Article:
Preview abstract Effective scaling and a flexible task interface enable large-capacity language models to excel at many tasks. PaLI (Pathways Language and Image model) extends these ideas to the joint modeling of language and vision. PaLI is a model that generates text based on visual and textual inputs. Using this API, PaLI is able to perform many vision, language, and multimodal tasks, across many languages. We train PaLI with two main principles: reuse of pretrained unimodal components, and joint scaling of modalities. Using large-capacity pretrained language models and vision models allows us to capitalize on their existing capabilities, while leveraging the substantial cost of training them. We scale PaLI models across three axes:the language component, the vision component, and the training data that fuses them. For the vision component, we train the largest and best-performing VisionTransformer (ViT) to date. For the data, we build an image-text training set over10B images and covering over 100 languages. PaLI inherits and enhances language-understanding capabilities, and achieves state-of-the-art in multiple vision and language tasks (image classification, image captioning, visual question-answering, scene-text understanding, etc.), based on a simple, modular, and reuse-friendly platform for modeling and scaling. View details
    Preview abstract The development of language models have moved from encoder-decoder to decoder-only designs. In addition, the common knowledge has it that the two most popular multimodal tasks, the generative and contrastive tasks, tend to conflict with one another, are hard to accommodate in one architecture, and further need complex adaptations for downstream tasks. We propose a novel paradigm of training with a decoder-only model for multimodal tasks, which is surprisingly effective in jointly learning of these disparate vision-language tasks. This is done with a simple model, called MaMMUT. It consists of a single vision encoder and a text decoder, and is able to accommodate contrastive and generative learning by a novel two-pass approach on the text decoder. We demonstrate that joint learning of these diverse objectives is simple, effective, and maximizes the weight-sharing of the model across these tasks. Furthermore, the same architecture enables straightforward extensions to open-vocabulary object detection and video-language tasks. The model tackles a diverse range of tasks, while being modest in capacity. Our model achieves the state of the art on image-text and text-image retrieval, video question answering and open-vocabulary detection tasks, outperforming much larger and more extensively trained foundational models. It shows very competitive results on VQA and Video Captioning, especially considering its capacity. Ablations confirm the flexibility and advantages of our approach. View details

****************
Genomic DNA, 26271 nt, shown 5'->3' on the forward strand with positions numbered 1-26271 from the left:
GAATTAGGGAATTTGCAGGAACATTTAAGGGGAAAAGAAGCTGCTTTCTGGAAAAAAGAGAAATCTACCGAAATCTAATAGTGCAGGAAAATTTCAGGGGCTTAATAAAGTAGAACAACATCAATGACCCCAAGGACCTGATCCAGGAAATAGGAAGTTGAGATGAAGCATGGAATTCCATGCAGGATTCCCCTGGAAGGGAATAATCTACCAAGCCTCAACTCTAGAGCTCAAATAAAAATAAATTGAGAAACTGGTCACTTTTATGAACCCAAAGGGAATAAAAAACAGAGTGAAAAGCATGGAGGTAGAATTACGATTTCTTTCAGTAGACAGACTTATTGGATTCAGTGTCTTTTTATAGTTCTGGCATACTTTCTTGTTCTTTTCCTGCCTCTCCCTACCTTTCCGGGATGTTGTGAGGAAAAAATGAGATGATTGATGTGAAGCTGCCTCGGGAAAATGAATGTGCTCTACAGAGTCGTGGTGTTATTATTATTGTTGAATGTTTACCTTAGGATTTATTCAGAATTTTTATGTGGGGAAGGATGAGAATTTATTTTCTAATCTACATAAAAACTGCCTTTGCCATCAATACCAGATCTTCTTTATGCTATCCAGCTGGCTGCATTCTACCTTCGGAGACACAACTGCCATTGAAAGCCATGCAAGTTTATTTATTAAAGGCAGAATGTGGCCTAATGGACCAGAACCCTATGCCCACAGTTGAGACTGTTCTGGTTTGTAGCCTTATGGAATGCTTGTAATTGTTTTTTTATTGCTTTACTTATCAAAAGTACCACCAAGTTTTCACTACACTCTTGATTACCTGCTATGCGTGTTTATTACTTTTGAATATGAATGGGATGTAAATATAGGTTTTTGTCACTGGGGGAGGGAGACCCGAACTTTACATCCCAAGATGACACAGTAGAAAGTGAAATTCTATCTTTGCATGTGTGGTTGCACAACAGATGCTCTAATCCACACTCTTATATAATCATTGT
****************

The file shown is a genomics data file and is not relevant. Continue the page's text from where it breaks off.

Preview abstract We present a novel efficient image-language learning model for multi-task visual question answering tasks which works at a fraction of the computational cost. New compact features are learned adaptively to jointly represent the image and language modalities according to the data. Our method outperforms the state-of-the-art multi-task approaches on SNLI-VE and GQA, and works competitively on VQA2.0. The model is highly efficient using 7-10 fewer GFLOPs and scales well to more than twice the input image size. View details
    Preview abstract We present a pre-training approach for vision and language transformer models, which is based on a mixture of diverse tasks. We explore both the use of image-text captioning data in pre-training, which does not need additional supervision, as well as object-aware strategies to pre-train the model. We evaluate the method on a number of text-generative vision+language tasks, such as Visual Question Answering, visual entailment and captioning, and demonstrate large gains over standard pre-training methods. View details